This failure is bound to raise questions about the motives and strategies driving foreign actors in Libya. From the start, Western powers, like France, Italy and Germany, jockeyed for a front row seat in the process. They acted as if they belonged to an exclusive “stakeholders club” and did not hesitate to ignore or marginalize Libya’s neighbors instead of bringing them on board as regional players with a direct stake in Libya’s stability.
It did not take a cynic, all along, to figure out that some of the European powers were eyeing their national interests front and center. All too often, hidden agendas and the drive to tackle the competition reigned supreme.
But domestic actors also played more than their part in paving the way for the impasse. The eastern based-House of Representatives and the normally consultative Tripoli-based State Council talked at cross purposes further blurring the legislative process.

Making tensions flare up further, the race included some of the most contentious political actors and no potential bridge-builders between the bitterly-divided east and west of the country.
Fractious Libya was represented by its most sharp-edged profiles. There was near certainty that the victory by any of the controversial candidates would be rejected by his rivals and risk sparking a new round of violence.

Physical harassment by militias, suspicion of influence peddling and threats of recourse to armed violence added to the deleterious mix.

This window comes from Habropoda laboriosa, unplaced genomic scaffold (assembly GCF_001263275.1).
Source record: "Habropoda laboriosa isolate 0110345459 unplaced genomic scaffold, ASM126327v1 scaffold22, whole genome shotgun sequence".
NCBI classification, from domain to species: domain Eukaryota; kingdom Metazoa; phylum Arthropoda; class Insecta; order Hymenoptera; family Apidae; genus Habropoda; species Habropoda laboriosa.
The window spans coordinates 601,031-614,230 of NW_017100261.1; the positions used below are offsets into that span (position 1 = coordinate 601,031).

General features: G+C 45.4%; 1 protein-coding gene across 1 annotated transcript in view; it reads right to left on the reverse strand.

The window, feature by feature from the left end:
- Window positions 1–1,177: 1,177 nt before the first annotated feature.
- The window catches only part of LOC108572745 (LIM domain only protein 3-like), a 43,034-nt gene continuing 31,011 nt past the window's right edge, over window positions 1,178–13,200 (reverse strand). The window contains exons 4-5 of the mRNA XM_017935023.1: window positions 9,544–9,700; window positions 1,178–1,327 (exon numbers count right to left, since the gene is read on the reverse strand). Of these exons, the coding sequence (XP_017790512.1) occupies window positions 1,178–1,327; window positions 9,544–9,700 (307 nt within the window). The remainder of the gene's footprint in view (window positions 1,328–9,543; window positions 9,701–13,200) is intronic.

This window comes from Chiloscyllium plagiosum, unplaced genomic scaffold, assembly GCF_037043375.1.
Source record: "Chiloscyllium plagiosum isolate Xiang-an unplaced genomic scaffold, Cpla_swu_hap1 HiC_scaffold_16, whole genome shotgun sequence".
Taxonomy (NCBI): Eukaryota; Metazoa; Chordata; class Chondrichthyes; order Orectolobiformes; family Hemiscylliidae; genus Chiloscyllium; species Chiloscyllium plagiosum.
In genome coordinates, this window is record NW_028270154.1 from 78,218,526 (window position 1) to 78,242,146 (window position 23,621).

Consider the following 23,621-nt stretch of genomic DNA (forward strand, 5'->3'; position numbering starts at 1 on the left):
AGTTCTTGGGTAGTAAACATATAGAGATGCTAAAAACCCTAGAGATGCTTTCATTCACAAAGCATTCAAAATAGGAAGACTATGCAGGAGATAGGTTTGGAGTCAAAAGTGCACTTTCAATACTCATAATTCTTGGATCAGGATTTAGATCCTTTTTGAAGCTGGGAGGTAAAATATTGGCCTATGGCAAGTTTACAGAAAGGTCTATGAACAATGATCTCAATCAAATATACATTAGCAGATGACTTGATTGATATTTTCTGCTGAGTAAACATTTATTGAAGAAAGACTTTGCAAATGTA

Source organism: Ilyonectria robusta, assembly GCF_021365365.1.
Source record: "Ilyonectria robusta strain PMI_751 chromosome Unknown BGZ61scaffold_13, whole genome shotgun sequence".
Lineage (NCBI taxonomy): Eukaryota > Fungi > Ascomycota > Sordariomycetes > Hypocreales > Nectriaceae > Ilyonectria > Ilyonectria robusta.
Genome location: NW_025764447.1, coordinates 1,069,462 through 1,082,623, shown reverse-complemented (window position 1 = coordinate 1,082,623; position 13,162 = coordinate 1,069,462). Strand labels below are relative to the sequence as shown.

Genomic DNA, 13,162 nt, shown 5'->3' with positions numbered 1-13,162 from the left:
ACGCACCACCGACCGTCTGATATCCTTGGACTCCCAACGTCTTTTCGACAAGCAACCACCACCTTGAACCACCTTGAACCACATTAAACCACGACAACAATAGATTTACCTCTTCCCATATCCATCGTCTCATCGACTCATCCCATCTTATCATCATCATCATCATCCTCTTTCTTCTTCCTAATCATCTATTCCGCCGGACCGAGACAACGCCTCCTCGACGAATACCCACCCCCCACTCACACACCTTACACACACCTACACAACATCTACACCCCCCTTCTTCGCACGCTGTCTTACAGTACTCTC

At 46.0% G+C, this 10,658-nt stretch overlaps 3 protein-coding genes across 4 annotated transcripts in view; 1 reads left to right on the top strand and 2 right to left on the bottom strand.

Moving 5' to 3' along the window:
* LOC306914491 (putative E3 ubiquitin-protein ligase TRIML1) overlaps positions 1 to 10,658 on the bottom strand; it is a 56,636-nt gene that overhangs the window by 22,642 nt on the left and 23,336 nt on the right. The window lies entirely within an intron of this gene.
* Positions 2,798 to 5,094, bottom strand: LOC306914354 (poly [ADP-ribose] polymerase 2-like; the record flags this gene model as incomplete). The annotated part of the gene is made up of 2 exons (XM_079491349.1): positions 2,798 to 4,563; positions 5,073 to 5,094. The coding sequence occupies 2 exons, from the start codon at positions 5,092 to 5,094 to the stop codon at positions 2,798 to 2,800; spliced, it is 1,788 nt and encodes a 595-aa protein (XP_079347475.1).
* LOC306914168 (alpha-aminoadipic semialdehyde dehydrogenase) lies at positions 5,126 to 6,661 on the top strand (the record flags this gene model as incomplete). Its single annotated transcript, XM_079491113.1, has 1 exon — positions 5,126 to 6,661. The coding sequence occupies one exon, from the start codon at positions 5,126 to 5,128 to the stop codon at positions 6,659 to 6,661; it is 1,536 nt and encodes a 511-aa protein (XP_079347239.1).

Rumors, lawsuits and appeals swirled all around. Field Marshal Khalifa Haftar, Prime Minister Abdulhamid Dbeibah and Saif Al Islam Qaddafi, in particular, were challenged in courts, but were eventually cleared to return to the race.

The aborted election timeline is obviously not the end of hopes in Libya's political process. But the impasse showed that no new chapter can be written in disregard of historical context. During the last seven years since the 2014 election, Libya has not made major strides towards national reconciliation and reunification of the state. The political landscape has remained fragmented and dangerously polarized. A yawning chasm still separates both sides of the Libyan divide.

The last exercise should open the eyes of all stakeholders, local and international, that an election is not a scramble to get there first and claim all the toys. The next train to elections should include among its final destinations the building of a new Libyan state based on unified and integrated institutions, ending the armed militia chaos and anchoring the rule of law.
It is completely the wrong journey when many of the domestic players have their eyes set on preserving a disastrous status quo and foreign stakeholders are betting the farm on simply holding the ballot on time.

A Libyan free and fair election is not a contradiction in terms. Zero-sum games and democracy are.

Oussama Romdhani is editor of The Arab Weekly. He previously served in the Tunisian government and as a diplomat in Washington.